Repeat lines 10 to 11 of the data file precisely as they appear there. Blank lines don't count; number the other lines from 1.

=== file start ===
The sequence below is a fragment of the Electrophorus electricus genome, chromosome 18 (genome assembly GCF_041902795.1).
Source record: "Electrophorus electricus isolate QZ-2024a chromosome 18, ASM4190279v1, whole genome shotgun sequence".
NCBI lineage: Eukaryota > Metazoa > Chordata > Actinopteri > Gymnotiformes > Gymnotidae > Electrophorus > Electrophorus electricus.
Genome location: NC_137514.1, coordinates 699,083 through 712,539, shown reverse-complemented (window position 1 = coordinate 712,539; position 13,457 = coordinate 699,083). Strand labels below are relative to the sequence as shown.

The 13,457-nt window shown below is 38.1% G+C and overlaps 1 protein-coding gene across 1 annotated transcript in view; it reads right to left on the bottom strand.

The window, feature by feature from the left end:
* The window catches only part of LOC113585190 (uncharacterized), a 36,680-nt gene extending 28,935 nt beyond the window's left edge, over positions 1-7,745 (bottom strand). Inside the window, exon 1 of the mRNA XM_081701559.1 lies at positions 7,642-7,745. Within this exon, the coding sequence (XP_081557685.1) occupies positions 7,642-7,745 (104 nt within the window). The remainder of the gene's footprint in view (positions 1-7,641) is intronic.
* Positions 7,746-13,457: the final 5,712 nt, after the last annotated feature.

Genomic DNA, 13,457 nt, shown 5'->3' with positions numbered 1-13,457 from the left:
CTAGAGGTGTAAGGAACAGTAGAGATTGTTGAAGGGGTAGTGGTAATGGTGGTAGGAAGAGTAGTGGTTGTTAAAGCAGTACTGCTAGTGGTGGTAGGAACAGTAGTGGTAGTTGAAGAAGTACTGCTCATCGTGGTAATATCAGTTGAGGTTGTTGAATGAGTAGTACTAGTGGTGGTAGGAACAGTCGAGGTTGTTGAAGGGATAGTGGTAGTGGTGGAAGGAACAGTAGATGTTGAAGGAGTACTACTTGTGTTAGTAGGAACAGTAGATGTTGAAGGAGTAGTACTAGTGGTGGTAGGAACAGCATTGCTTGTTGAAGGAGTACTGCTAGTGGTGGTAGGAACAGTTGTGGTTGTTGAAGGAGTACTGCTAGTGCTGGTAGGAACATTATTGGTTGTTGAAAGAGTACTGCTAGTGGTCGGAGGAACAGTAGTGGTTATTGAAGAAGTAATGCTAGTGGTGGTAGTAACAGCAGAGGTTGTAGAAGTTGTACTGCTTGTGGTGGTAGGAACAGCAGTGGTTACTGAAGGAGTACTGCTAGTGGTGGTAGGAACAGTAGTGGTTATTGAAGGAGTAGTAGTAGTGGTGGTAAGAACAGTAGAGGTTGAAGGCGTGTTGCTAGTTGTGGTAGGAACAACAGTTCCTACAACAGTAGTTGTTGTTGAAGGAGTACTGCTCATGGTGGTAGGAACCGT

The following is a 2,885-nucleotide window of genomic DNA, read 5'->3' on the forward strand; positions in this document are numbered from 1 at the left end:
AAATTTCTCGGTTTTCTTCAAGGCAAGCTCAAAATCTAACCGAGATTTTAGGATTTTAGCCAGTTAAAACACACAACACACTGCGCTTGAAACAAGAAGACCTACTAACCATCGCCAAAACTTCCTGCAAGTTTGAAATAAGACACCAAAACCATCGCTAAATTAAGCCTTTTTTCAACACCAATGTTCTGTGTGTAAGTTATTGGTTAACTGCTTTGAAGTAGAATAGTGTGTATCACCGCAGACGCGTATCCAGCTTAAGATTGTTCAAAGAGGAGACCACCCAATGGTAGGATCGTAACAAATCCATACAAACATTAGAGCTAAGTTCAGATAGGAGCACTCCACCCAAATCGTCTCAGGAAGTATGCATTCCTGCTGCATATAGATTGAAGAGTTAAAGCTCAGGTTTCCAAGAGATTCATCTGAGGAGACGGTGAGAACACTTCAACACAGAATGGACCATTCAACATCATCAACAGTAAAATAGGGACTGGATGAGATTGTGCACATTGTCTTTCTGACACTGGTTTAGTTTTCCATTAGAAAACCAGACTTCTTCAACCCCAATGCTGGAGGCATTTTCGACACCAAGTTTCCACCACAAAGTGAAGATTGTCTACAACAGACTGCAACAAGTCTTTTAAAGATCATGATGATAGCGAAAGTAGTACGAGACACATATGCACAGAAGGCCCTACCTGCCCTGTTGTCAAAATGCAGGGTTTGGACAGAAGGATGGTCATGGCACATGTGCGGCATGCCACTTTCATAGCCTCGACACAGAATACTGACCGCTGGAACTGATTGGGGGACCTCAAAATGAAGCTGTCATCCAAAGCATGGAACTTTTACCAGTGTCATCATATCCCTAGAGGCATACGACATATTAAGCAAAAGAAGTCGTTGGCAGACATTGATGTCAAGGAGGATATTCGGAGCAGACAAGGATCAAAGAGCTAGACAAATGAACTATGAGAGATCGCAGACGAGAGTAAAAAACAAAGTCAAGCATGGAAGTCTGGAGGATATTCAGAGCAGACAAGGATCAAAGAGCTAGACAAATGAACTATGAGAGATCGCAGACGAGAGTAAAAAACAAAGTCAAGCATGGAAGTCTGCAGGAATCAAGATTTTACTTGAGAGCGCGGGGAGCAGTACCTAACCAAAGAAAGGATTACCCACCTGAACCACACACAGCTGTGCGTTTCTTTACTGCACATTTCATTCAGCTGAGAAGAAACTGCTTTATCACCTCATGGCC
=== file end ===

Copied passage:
CTAGAGGTGTAAGGAACAGTAGAGATTGTTGAAGGGGTAGTGGTAATGGTGGTAGGAAGAGTAGTGGTTGTTAAAGCAGTACTGCTAGTGGTGGTAGGAACAGTAGTGGTAGTTGAAGAAGTACTGCTCATCGTGGTAATATCAGTTGAGGTTGTTGAATGAGTAGTACTAGTGGTGGTAGGAACAGTCGAGGTTGTTGAAGGGATAGTGGTAGTGGTGGAAGGAACAGTAGATGTTGAAGGAGTACTACTTGTGTTAGTAGGAACAGTAGATGTTGAAGGAGTAGTACTAGTGGTGGTAGGAACAGCATTGCTTGTTGAAGGAGTACTGCTAGTGGTGGTAGGAACAGTTGTGGTTGTTGAAGGAGTACTGCTAGTGCTGGTAGGAACATTATTGGTTGTTGAAAGAGTACTGCTAGTGGTCGGAGGAACAGTAGTGGTTATTGAAGAAGTAATGCTAGTGGTGGTAGTAACAGCAGAGGTTGTAGAAGTTGTACTGCTTGTGGTGGTAGGAACAGCAGTGGTTACTGAAGGAGTACTGCTAGTGGTGGTAGGAACAGTAGTGGTTATTGAAGGAGTAGTAGTAGTGGTGGTAAGAACAGTAGAGGTTGAAGGCGTGTTGCTAGTTGTGGTAGGAACAACAGTTCCTACAACAGTAGTTGTTGTTGAAGGAGTACTGCTCATGGTGGTAGGAACCGT

The following is a 2,885-nucleotide window of genomic DNA, read 5'->3' on the forward strand; positions in this document are numbered from 1 at the left end: